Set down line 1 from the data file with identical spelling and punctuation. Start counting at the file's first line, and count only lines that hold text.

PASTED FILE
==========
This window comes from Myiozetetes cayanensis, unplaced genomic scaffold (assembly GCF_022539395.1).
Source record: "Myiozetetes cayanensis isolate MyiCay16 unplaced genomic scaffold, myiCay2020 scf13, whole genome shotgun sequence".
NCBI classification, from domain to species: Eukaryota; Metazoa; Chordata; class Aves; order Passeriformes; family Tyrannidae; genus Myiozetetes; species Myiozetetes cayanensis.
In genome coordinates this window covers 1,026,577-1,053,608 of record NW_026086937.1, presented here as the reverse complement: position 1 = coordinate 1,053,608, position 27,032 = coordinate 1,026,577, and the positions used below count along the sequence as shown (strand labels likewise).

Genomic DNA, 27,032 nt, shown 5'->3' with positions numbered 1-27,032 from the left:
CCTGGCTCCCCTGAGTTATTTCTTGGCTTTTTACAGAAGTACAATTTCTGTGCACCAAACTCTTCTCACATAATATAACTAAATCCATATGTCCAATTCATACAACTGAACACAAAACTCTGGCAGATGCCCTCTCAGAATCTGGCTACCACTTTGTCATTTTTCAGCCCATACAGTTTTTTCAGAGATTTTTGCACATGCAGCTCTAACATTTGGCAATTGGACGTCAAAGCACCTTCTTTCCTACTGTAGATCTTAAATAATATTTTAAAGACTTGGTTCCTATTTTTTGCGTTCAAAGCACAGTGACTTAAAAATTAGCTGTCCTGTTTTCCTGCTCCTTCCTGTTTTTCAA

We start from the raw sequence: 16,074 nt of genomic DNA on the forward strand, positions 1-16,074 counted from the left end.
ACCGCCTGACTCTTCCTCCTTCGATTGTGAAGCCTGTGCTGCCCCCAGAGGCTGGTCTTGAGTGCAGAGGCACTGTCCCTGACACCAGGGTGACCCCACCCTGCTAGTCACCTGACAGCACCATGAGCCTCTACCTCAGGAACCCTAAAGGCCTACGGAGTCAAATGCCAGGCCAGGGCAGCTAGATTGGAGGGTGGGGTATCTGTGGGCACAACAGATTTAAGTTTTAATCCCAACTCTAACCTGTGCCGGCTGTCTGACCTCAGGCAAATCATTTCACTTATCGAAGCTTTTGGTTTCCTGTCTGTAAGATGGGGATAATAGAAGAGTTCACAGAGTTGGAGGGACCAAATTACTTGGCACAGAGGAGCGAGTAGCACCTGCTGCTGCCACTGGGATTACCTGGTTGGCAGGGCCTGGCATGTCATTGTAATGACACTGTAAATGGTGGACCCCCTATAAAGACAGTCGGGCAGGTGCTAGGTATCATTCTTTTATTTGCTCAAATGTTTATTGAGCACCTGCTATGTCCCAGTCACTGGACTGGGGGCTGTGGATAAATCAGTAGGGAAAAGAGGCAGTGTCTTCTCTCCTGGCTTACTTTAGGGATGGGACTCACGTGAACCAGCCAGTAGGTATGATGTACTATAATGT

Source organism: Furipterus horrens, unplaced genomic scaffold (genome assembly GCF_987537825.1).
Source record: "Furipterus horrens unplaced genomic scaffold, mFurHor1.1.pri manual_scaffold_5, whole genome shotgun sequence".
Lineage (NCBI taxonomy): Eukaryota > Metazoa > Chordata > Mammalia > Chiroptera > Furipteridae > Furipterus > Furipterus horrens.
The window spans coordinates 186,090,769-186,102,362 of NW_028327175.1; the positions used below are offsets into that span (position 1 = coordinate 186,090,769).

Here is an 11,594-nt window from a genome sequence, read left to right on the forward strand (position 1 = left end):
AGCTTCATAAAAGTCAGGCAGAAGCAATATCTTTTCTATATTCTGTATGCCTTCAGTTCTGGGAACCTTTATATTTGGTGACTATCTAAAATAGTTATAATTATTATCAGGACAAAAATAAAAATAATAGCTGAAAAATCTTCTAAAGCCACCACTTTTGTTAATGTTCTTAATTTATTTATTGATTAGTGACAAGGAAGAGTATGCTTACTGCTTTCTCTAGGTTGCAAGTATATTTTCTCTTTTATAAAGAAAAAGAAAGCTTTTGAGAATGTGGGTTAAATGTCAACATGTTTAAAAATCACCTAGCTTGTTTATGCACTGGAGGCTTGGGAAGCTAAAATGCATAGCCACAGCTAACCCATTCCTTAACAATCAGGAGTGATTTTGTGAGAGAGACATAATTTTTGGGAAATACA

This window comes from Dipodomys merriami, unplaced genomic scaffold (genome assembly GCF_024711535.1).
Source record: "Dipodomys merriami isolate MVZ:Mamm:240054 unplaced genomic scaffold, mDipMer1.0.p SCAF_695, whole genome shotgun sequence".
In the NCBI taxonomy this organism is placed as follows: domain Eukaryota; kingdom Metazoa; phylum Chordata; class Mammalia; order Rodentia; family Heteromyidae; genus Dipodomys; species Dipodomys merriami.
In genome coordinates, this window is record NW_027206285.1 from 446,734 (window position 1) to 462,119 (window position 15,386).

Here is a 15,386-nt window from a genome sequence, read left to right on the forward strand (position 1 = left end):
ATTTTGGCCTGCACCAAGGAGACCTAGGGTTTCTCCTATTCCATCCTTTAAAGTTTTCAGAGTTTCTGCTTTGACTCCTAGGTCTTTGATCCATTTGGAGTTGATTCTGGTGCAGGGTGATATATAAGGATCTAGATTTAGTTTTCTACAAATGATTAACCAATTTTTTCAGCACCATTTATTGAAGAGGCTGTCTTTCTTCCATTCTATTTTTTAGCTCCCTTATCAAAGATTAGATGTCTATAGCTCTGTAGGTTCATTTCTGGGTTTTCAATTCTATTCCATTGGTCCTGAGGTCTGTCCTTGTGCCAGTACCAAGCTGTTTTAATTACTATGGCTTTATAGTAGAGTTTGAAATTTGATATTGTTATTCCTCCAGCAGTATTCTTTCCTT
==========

This window comes from Myiozetetes cayanensis, unplaced genomic scaffold (assembly GCF_022539395.1).